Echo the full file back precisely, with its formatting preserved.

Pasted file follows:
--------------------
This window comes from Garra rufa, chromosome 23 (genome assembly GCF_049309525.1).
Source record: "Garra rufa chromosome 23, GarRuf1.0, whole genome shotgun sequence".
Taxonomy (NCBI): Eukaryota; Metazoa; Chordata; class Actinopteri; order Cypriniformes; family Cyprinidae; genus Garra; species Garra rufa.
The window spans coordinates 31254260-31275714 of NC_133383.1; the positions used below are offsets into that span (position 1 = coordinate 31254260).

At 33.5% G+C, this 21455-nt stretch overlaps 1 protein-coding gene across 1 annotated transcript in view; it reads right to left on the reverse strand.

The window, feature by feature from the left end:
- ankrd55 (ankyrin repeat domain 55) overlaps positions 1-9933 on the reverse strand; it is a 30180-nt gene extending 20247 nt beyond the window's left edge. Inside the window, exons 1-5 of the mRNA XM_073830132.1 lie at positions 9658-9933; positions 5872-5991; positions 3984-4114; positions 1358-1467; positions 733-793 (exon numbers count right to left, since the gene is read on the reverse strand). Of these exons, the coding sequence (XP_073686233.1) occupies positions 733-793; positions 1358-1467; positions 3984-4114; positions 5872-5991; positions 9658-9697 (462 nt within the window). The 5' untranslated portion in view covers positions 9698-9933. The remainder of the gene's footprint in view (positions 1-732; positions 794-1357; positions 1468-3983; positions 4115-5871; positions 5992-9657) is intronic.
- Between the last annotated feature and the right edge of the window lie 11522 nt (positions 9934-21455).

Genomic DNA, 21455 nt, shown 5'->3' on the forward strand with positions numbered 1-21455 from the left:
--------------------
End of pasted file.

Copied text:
This window comes from Garra rufa, chromosome 23 (genome assembly GCF_049309525.1).
Source record: "Garra rufa chromosome 23, GarRuf1.0, whole genome shotgun sequence".
Taxonomy (NCBI): Eukaryota; Metazoa; Chordata; class Actinopteri; order Cypriniformes; family Cyprinidae; genus Garra; species Garra rufa.
The window spans coordinates 31254260-31275714 of NC_133383.1; the positions used below are offsets into that span (position 1 = coordinate 31254260).

At 33.5% G+C, this 21455-nt stretch overlaps 1 protein-coding gene across 1 annotated transcript in view; it reads right to left on the reverse strand.

The window, feature by feature from the left end:
- ankrd55 (ankyrin repeat domain 55) overlaps positions 1-9933 on the reverse strand; it is a 30180-nt gene extending 20247 nt beyond the window's left edge. Inside the window, exons 1-5 of the mRNA XM_073830132.1 lie at positions 9658-9933; positions 5872-5991; positions 3984-4114; positions 1358-1467; positions 733-793 (exon numbers count right to left, since the gene is read on the reverse strand). Of these exons, the coding sequence (XP_073686233.1) occupies positions 733-793; positions 1358-1467; positions 3984-4114; positions 5872-5991; positions 9658-9697 (462 nt within the window). The 5' untranslated portion in view covers positions 9698-9933. The remainder of the gene's footprint in view (positions 1-732; positions 794-1357; positions 1468-3983; positions 4115-5871; positions 5992-9657) is intronic.
- Between the last annotated feature and the right edge of the window lie 11522 nt (positions 9934-21455).

Genomic DNA, 21455 nt, shown 5'->3' on the forward strand with positions numbered 1-21455 from the left: